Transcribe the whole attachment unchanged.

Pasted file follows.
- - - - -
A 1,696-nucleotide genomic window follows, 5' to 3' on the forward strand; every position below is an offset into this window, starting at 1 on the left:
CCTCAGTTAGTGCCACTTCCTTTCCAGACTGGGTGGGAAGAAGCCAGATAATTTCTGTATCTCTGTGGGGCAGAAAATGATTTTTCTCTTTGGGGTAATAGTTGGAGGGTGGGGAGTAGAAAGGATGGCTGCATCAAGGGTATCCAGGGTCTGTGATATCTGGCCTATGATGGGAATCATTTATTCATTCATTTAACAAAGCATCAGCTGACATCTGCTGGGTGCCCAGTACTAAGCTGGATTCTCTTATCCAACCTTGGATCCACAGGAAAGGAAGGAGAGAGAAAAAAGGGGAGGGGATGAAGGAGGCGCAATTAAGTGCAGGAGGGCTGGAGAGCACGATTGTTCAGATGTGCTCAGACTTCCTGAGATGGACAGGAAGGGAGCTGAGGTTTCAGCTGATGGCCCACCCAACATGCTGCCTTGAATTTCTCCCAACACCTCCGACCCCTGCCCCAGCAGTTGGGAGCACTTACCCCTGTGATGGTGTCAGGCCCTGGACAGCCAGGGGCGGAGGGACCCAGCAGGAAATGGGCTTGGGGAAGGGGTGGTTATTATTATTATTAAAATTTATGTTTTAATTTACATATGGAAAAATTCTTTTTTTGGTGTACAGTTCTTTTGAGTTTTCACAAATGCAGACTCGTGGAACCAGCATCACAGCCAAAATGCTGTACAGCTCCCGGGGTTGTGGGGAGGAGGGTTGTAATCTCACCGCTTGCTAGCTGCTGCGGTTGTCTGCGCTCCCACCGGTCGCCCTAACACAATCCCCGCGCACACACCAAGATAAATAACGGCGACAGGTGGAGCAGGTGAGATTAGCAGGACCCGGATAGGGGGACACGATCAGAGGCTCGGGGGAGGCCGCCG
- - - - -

A 1,696-nucleotide genomic window follows, 5' to 3' on the forward strand; every position below is an offset into this window, starting at 1 on the left:
CCTCAGTTAGTGCCACTTCCTTTCCAGACTGGGTGGGAAGAAGCCAGATAATTTCTGTATCTCTGTGGGGCAGAAAATGATTTTTCTCTTTGGGGTAATAGTTGGAGGGTGGGGAGTAGAAAGGATGGCTGCATCAAGGGTATCCAGGGTCTGTGATATCTGGCCTATGATGGGAATCATTTATTCATTCATTTAACAAAGCATCAGCTGACATCTGCTGGGTGCCCAGTACTAAGCTGGATTCTCTTATCCAACCTTGGATCCACAGGAAAGGAAGGAGAGAGAAAAAAGGGGAGGGGATGAAGGAGGCGCAATTAAGTGCAGGAGGGCTGGAGAGCACGATTGTTCAGATGTGCTCAGACTTCCTGAGATGGACAGGAAGGGAGCTGAGGTTTCAGCTGATGGCCCACCCAACATGCTGCCTTGAATTTCTCCCAACACCTCCGACCCCTGCCCCAGCAGTTGGGAGCACTTACCCCTGTGATGGTGTCAGGCCCTGGACAGCCAGGGGCGGAGGGACCCAGCAGGAAATGGGCTTGGGGAAGGGGTGGTTATTATTATTATTAAAATTTATGTTTTAATTTACATATGGAAAAATTCTTTTTTTGGTGTACAGTTCTTTTGAGTTTTCACAAATGCAGACTCGTGGAACCAGCATCACAGCCAAAATGCTGTACAGCTCCCGGGGTTGTGGGGAGGAGGGTTGTAATCTCACCGCTTGCTAGCTGCTGCGGTTGTCTGCGCTCCCACCGGTCGCCCTAACACAATCCCCGCGCACACACCAAGATAAATAACGGCGACAGGTGGAGCAGGTGAGATTAGCAGGACCCGGATAGGGGGACACGATCAGAGGCTCGGGGGAGGCCGCCG